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Velázquez Looks to Antitrust to Promote Fair Competition for Small Businesses

Washington, D.C.— Today, the House Small Business Committee under Chairwoman Nydia M. Velázquez (D-NY) held a hearing surveying antitrust laws and their potential to root out anticompetitive practices that harm small businesses. The hearing gathered experts and former government officials to testify on the state of antitrust enforcement and the current competitive environment for small firms.
“The ability of entrepreneurs to start and grow a business is predicated on the existence of a level playing field between large corporations and their small peers. Competition is the precondition that allows small businesses to thrive,” said Chairwoman Velázquez. “Unfortunately, longstanding trends indicate that our economy is becoming less competitive. From high-tech startups to family farms, small firms across nearly every industry are struggling under the weight of outsized corporate power.”
Today, in over 75% of industries, fewer large companies control more business than they did 20 years ago. This consolidation has the potential to make it harder for small firms to compete on a level playing field with big business while also potentially raising prices for consumers. In addition, as markets have concentrated, small business formation has also suffered. In 1982, new firms constituted 38 percent of all businesses, but that fell to only 29 percent in 2018.  
Since the 1800s, the federal government has created rules and regulations to police anticompetitive behaviors that harm consumers and small businesses. One of the primary means of protecting competition is by enforcing antitrust laws. During the hearing, witnesses provided an overview of antitrust laws and ways they can be enforced to protect small businesses.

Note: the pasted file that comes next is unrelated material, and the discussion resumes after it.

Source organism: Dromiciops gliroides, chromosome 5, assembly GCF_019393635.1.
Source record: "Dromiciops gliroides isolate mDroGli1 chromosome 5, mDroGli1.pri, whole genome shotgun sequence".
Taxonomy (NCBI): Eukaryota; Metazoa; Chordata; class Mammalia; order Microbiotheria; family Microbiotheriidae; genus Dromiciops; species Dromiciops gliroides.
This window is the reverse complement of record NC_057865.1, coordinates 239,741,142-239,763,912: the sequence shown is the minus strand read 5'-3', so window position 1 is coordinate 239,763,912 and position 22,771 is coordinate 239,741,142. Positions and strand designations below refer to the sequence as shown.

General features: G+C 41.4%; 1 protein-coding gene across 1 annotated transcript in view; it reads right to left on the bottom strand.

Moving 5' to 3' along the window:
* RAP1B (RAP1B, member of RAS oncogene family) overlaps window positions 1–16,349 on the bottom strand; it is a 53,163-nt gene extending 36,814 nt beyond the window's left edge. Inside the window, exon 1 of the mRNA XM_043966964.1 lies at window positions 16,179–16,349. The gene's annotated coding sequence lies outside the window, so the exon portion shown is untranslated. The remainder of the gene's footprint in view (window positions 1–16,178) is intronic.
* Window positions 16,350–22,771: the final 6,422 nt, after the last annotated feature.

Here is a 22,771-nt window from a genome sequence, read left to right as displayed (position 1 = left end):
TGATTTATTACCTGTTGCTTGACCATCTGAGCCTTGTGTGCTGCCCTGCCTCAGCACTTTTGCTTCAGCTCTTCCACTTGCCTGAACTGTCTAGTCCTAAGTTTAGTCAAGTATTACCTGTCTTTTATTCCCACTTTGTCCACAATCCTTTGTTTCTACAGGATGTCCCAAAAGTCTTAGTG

“The shift in shares of GDP accounted for by small business versus large business signals potentially troubling trends that should be considered in the context of microeconomic and macroeconomic research on concentration and market power,” said Dr. Diana L. Moss, President of the American Antitrust Institute. “Lawmakers, policymakers, and antitrust enforcers might therefore ask, as the House Committee is doing here today, why this is happening and what the contours of a responsive policy approach should look like.”
“The economic evidence shows that much of the growing share of economic activity accounted for by large businesses likely results from highly efficient “superstar” firms growing at the expense of other firms,” said Dr. Carl Shapiro, Distinguished Professor of the Graduate School at the University of California at Berkeley. “That competitive process has been fueled by massive advances in information technology, the growing importance of intangible assets, and globalization. Consistent with this, increases in concentration at the national level have in many cases been associated with decreases in concentration in more local geographies and at the level of relevant antitrust product markets.”
“Between 1982 and 2017, the number of small retailers fell by half, while their share of overall retail business fell even further,” said Mr. Barry Lynn, Executive Director of the Open Markets Institute. “This is true for just about every category of shop. The number of independent pharmacies in America, for instance, declined by half since 1980, even while the U.S. population was growing by almost half. We can see the effects of this concentration of power over commerce in the concentration of wealth in the hands of a few.”


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